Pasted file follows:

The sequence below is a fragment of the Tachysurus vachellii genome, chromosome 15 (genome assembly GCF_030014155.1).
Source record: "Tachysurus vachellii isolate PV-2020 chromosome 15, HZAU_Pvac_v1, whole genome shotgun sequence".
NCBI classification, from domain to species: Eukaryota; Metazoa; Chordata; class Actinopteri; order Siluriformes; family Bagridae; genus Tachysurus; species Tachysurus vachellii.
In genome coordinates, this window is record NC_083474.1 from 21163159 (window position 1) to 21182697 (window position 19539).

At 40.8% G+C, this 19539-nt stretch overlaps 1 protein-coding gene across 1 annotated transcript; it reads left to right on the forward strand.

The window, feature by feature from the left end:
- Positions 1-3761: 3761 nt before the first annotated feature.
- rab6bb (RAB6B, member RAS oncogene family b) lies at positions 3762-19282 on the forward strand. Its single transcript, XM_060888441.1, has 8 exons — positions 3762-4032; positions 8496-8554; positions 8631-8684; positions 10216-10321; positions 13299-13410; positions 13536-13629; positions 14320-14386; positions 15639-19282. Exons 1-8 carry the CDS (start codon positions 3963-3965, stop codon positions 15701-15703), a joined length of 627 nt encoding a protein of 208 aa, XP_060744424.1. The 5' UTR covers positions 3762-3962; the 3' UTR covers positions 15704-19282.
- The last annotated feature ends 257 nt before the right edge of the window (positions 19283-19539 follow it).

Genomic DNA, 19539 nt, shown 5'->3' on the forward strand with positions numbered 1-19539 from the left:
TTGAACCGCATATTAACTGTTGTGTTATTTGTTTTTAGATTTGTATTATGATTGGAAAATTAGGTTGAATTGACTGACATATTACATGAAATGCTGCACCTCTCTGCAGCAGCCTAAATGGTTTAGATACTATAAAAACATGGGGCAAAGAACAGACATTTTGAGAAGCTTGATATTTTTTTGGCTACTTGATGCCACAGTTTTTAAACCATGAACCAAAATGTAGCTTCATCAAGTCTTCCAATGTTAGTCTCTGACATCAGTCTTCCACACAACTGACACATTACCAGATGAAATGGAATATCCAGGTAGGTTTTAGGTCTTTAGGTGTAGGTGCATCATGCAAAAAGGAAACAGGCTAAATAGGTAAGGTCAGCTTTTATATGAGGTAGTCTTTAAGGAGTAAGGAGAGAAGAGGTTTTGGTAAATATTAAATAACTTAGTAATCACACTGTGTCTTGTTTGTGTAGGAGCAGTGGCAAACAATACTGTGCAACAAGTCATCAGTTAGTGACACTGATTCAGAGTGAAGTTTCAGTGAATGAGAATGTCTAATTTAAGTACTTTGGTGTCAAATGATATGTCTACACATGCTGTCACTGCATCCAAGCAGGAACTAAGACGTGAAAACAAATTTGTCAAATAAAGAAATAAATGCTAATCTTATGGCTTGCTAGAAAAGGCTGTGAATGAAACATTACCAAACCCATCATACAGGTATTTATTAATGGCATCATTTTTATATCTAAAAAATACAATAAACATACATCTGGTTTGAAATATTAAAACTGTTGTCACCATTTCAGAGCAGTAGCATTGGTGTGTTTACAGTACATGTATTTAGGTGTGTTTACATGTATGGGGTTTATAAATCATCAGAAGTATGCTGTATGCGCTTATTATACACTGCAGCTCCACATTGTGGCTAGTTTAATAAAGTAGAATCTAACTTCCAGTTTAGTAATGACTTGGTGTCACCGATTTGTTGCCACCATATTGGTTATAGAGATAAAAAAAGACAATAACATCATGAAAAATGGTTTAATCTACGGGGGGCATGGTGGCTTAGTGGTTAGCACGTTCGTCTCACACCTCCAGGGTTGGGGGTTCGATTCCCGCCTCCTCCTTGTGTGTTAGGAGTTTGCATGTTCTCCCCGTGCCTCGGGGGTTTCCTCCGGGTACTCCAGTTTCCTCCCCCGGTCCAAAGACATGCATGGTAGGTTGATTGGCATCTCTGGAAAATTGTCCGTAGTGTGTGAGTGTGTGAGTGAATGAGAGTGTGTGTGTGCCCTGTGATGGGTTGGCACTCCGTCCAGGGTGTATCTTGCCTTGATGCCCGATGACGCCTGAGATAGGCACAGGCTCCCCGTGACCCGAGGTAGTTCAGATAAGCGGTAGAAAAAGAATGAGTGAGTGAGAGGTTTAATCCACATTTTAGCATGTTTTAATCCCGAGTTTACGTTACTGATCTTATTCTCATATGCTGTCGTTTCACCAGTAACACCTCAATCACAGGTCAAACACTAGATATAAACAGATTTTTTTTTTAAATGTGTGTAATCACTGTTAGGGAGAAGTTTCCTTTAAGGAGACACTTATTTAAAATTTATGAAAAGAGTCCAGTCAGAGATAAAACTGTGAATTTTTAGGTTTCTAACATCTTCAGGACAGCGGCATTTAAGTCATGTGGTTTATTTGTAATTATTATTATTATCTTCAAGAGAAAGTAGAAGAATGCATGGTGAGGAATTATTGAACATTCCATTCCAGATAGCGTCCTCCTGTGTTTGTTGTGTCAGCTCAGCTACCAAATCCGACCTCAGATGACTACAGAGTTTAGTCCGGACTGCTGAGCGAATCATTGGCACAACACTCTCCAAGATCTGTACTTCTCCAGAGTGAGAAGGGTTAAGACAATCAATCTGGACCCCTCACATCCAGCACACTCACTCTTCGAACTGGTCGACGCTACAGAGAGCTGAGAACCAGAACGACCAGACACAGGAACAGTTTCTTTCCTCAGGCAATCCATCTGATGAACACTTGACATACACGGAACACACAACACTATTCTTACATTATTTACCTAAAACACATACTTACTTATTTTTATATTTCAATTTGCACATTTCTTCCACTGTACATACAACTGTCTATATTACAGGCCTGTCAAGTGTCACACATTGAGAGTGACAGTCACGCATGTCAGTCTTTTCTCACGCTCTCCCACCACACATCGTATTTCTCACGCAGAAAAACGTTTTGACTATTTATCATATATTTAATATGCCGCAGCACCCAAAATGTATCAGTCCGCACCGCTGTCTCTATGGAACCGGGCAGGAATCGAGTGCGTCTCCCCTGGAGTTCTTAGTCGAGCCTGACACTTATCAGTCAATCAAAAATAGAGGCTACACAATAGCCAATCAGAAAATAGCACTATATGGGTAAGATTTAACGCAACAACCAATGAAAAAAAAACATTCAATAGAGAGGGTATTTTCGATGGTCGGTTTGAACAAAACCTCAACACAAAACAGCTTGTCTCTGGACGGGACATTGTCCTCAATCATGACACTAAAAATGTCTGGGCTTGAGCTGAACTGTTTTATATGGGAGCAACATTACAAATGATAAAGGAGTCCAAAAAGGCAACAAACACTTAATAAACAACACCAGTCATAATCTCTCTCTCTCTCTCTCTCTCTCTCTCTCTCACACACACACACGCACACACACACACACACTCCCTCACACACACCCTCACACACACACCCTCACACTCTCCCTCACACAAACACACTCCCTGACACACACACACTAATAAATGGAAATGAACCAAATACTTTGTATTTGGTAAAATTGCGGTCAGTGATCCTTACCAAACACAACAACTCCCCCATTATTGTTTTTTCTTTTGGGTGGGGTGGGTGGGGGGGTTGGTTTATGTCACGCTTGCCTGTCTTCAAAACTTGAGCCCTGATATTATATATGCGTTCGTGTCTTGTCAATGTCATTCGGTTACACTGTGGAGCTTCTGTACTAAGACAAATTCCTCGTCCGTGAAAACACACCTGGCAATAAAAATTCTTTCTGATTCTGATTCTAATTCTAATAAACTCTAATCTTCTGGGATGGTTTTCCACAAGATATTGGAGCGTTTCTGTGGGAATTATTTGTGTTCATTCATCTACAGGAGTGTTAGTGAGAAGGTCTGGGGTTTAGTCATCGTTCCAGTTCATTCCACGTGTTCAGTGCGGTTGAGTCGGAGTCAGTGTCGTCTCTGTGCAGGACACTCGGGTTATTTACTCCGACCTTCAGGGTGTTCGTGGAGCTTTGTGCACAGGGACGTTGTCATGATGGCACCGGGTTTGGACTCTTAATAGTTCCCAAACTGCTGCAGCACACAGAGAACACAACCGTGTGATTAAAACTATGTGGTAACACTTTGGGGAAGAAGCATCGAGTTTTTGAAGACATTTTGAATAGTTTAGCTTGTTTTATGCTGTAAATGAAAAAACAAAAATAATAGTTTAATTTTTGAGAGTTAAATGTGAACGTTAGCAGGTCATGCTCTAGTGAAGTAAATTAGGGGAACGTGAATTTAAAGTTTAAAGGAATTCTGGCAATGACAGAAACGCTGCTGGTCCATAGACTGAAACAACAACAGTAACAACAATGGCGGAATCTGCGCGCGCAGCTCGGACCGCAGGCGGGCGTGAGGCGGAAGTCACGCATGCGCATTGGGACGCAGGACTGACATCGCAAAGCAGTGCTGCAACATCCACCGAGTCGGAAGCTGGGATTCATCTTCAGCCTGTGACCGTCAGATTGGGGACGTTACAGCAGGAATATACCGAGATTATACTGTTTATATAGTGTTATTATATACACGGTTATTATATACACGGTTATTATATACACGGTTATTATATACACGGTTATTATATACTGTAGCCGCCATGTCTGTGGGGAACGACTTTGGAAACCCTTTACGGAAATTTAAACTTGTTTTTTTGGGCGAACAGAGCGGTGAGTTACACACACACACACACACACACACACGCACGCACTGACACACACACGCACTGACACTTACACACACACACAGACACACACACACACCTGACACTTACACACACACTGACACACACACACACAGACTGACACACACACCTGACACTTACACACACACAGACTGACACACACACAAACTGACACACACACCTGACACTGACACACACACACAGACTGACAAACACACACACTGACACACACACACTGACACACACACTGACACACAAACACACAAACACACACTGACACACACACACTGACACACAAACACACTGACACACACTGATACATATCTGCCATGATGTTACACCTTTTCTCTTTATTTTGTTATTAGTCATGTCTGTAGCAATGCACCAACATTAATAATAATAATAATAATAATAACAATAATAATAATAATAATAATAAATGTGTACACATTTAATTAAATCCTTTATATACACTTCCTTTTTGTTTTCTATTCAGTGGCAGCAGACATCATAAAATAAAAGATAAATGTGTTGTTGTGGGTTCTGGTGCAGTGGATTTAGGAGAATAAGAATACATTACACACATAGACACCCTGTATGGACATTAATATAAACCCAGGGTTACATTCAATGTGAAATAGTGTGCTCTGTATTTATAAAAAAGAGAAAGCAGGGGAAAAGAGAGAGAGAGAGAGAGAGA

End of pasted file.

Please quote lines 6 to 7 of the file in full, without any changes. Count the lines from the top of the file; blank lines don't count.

The window, feature by feature from the left end:
- Positions 1-3761: 3761 nt before the first annotated feature.